I first heard of Birthparents Day (or is it actually BirthMothers Day - not sure which), when we were going through our classes with the agency. I thought it a wonderful way to honor women and men who have made the choice to place their babies for adoption. I thought, "how great that they have a day just for them".
But in the last couple of years, as I've read the blogs of more and more birthmothers, I've realized something. Most of birthmothers don't want this day. Most just want to be honored and remembered on the same day as the rest of us mothers. They want Mothers' Day to be theirs as much as it is any other mother's.
And I think I now agree with them.
It sounds like Birthmother's day was created by a birthmom with good intentions. But the impression I've gotten from birthmothers themselves, is that they feel it's a way to marginalize them, and make them less than what they are. Try to say that they aren't the same as the mothers who are raising children.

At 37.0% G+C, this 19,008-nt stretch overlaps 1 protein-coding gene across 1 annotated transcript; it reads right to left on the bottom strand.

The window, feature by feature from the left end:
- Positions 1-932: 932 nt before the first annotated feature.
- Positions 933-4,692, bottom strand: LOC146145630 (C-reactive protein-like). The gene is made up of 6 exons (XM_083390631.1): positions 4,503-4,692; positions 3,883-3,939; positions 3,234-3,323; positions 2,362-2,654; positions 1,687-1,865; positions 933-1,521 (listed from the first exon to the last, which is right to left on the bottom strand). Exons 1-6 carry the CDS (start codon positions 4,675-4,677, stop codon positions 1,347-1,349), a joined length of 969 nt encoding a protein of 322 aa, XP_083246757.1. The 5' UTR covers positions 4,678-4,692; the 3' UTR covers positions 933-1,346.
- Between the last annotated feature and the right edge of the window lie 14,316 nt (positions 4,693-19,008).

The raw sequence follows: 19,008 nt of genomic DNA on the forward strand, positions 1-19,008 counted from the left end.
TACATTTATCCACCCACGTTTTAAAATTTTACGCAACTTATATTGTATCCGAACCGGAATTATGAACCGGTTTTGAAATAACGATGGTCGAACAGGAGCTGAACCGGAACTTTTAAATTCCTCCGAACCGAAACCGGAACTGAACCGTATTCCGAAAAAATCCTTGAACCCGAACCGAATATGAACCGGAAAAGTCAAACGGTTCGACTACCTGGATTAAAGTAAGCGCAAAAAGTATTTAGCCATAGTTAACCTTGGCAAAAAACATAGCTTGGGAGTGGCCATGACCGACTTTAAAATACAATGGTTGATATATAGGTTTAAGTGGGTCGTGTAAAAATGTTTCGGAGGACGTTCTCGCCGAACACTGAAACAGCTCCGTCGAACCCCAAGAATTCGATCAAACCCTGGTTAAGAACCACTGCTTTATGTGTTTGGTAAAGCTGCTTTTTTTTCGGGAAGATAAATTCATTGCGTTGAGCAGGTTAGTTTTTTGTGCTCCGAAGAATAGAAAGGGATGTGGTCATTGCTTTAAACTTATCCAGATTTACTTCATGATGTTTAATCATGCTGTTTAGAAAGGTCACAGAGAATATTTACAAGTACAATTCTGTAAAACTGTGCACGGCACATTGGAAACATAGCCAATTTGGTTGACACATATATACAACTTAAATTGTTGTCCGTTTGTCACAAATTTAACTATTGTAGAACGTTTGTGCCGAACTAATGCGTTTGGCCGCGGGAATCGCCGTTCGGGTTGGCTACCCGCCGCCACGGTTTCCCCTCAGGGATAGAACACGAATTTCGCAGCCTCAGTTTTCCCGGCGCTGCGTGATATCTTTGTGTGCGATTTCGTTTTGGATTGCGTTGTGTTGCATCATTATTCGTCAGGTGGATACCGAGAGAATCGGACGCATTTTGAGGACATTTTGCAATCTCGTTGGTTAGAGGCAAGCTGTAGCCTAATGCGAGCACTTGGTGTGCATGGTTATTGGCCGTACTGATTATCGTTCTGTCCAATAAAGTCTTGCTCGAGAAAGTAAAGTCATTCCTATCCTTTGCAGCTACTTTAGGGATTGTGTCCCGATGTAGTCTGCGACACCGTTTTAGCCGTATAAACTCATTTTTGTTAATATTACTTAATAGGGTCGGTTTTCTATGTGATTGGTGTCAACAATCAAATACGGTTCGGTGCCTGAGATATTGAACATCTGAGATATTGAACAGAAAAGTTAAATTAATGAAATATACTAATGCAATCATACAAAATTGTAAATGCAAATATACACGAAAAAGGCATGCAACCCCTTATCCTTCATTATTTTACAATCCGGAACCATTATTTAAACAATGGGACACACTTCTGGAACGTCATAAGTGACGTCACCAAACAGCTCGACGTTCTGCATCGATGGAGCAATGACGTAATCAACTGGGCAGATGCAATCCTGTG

But that makes no sense. There is no one kind of mother. There are stepmothers. There are mothers-in-law. There are mothers in waiting. There are mothers who have lost their children. There are mothers who gave birth to their children. There are house mothers. There are mothers who adopted their children. There are honorary mothers, those women who have stepped up for us when we've needed it. There are grandmothers. There are the friends who mother us. There are the mentors who mother children.
There are so many women who serve as mothers. And simply put, we are all mothers. No more. No less. All of us, mothers.
And I will celebrate us all tomorrow.
Today's Lesson: Good intentions certainly don't always turn out that good, do they?